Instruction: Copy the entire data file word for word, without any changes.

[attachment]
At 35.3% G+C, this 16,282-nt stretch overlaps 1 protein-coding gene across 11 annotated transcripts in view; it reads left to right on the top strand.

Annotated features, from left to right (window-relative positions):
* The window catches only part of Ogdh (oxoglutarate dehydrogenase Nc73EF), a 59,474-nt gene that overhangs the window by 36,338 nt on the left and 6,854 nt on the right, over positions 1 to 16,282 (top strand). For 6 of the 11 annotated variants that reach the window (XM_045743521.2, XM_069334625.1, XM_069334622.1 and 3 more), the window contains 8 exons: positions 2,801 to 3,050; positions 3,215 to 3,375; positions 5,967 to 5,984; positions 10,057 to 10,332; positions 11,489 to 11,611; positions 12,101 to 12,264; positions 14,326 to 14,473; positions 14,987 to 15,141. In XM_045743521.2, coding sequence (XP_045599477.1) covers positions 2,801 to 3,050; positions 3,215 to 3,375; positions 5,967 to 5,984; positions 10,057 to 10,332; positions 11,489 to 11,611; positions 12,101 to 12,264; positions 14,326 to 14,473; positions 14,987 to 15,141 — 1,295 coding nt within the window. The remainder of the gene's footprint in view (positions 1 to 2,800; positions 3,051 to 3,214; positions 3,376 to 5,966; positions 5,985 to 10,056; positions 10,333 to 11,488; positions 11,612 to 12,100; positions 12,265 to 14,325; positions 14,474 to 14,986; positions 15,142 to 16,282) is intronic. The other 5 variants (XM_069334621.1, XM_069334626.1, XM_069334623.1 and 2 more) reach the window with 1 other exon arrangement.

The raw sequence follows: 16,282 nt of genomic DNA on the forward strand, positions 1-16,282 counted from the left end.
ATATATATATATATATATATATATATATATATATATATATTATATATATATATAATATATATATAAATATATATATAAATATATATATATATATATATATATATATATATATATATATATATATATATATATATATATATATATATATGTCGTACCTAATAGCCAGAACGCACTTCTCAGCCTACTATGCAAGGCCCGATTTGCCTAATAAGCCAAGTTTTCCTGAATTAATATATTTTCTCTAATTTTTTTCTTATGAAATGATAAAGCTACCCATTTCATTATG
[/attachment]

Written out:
At 35.3% G+C, this 16,282-nt stretch overlaps 1 protein-coding gene across 11 annotated transcripts in view; it reads left to right on the top strand.

Annotated features, from left to right (window-relative positions):
* The window catches only part of Ogdh (oxoglutarate dehydrogenase Nc73EF), a 59,474-nt gene that overhangs the window by 36,338 nt on the left and 6,854 nt on the right, over positions 1 to 16,282 (top strand). For 6 of the 11 annotated variants that reach the window (XM_045743521.2, XM_069334625.1, XM_069334622.1 and 3 more), the window contains 8 exons: positions 2,801 to 3,050; positions 3,215 to 3,375; positions 5,967 to 5,984; positions 10,057 to 10,332; positions 11,489 to 11,611; positions 12,101 to 12,264; positions 14,326 to 14,473; positions 14,987 to 15,141. In XM_045743521.2, coding sequence (XP_045599477.1) covers positions 2,801 to 3,050; positions 3,215 to 3,375; positions 5,967 to 5,984; positions 10,057 to 10,332; positions 11,489 to 11,611; positions 12,101 to 12,264; positions 14,326 to 14,473; positions 14,987 to 15,141 — 1,295 coding nt within the window. The remainder of the gene's footprint in view (positions 1 to 2,800; positions 3,051 to 3,214; positions 3,376 to 5,966; positions 5,985 to 10,056; positions 10,333 to 11,488; positions 11,612 to 12,100; positions 12,265 to 14,325; positions 14,474 to 14,986; positions 15,142 to 16,282) is intronic. The other 5 variants (XM_069334621.1, XM_069334626.1, XM_069334623.1 and 2 more) reach the window with 1 other exon arrangement.

The raw sequence follows: 16,282 nt of genomic DNA on the forward strand, positions 1-16,282 counted from the left end.
ATATATATATATATATATATATATATATATATATATATATTATATATATATATAATATATATATAAATATATATATAAATATATATATATATATATATATATATATATATATATATATATATATATATATATATATATATATATATATGTCGTACCTAATAGCCAGAACGCACTTCTCAGCCTACTATGCAAGGCCCGATTTGCCTAATAAGCCAAGTTTTCCTGAATTAATATATTTTCTCTAATTTTTTTCTTATGAAATGATAAAGCTACCCATTTCATTATG